Luis Severino continues to prove Yankees General Manager Brian Cashman a genius for sticking with his top prospect instead of making a big move for a veteran pitcher.
Cashman could have packaged Severino with Greg Bird and other prospects to get David Price or Cole Hamels. Though Price is leading Toronto into the playoffs and Hamels is doing the same with Texas, Severino is making his case to be a big part of the Yankees’ postseason plans.
Since being called up on August 5th, Severino is 5-3 with a sterling 2.77 ERA. This is after he went 9-2 with a 2.45 ERA in 19 starts between Double-A Trenton and Triple-A Scranton/Wilkes-Barre.
The Yankees have a tough decision to make when it comes to who will start the Wild Card game, which they are likely to be in. The only one of their five starters with postseason experience is CC Sabathia, who has pitched well of late. Otherwise, the choice is between Severino, Masahiro Tanaka, Michael Pineda, Ivan Nova, or Adam Warren.
Severino would be a good choice to start in the playoffs, as he has shown a remarkable maturity for a 21-year old pitcher new to the majors.
Severino has proven to be a reliable commodity in the rotation, as he is the first Yankee in franchise history to allow two-runs-or-fewer in eight starts within his first 10 Major League games. He also has seven quality starts in ten games.
The latest was Sunday afternoon against the White Sox, when he allowed no runs on five hits in six innings, with one walk and two strikeouts.
Severino dominated a White Sox lineup that has some pop, and made the play of the game when Chicago got a rally going in the fifth. With two runners on base and nobody out, Rob Brantly hit a dribbler to first baseman Greg Bird, who fired to shortstop Didi Gregorious at second base, and Severino got to first and made the stretch like a first baseman would to make the catch and seal the double play.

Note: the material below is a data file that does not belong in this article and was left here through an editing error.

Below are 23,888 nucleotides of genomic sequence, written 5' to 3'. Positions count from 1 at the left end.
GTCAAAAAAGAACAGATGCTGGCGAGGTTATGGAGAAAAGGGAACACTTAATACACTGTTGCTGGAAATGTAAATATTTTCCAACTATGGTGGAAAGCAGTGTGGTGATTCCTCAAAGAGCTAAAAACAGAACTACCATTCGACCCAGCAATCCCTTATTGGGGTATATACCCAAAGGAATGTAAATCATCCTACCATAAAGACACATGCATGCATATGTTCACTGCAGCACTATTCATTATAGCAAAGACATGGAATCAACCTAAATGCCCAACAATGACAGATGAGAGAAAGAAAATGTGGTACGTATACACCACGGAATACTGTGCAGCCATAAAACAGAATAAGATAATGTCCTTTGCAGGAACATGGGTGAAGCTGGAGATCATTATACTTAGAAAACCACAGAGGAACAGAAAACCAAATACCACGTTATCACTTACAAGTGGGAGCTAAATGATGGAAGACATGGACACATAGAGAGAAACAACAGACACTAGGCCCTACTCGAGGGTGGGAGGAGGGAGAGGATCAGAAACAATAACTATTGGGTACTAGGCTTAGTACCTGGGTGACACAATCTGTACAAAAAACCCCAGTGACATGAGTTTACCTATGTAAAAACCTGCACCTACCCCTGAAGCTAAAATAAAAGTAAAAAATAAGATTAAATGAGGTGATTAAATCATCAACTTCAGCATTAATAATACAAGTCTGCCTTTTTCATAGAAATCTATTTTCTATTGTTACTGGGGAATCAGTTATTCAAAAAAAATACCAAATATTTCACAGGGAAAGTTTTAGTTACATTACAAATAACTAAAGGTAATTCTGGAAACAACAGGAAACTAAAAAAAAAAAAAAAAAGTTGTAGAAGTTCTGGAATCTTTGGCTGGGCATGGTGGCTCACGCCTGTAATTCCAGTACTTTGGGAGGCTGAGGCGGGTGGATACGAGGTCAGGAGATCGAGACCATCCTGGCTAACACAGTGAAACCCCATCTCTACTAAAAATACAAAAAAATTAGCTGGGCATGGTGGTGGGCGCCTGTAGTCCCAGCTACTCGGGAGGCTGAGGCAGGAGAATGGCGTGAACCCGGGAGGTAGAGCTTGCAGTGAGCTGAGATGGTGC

Yankees Manager Joe Girardi said of Severino’s outing on Sunday, “Outstanding job today. You look at his last two starts after he had the tough one, he was very good. Kept his pitch count down the first four innings, last two innings he had to work a bit harder, that’s why I had to take him out, but I thought he threw a really good game.”
On what worked for Severino particularly well, Girardi said, “I thought his fastball looked really good today. I thought his change-up was pretty good today, and he mixed that in well.”
Girardi said of how he can forget that Severino is just 21 years old, “You really do just because of how mature he is and how prepared he is and has an idea of exactly what he wants to do. There aren’t a lot of 21-year old kids that can do that.”
Severino has been tested in a playoff-like atmosphere, judging by his three starts against the Blue Jays. In his first start against them in Toronto on August 16th, as he allowed just three runs on five hits and three walks, and notched nine strikeouts, in six innings and took the loss.
Then, when Severino faced the Blue Jays again, on September 11th, they took advantage of having a book on him and touched him up for six runs on 6 hits in just 2 1/3 innings. That was the start of the series in which the Jays scored 39 runs in their three wins of that four-game series.
Severino showed tremendous maturity by rebounding last Tuesday when the Yankees were in Toronto. He went six innings, and allowed just two runs on three hits in six innings, with three walks and three strikeouts. He got the no-decision, as Greg Bird won it with a three-home run in the 10th inning of the eventual 6-4 Yankees win.
Severino joined Tanaka as the only Yankees pitchers since 1992 to throw at least five innings and allow three runs or less in their first six starts. Five Yankees pitchers have done it since 1914.
In August, he led all Major League rookies with a 2.17 ERA, allowing just seven runs in 29 innings pitched. He was tied for seventh among rookies with 29 strikeouts and his .200 opponents’ batting average (21-for-105) was the lowest among American League rookies and tied for second among all rookies.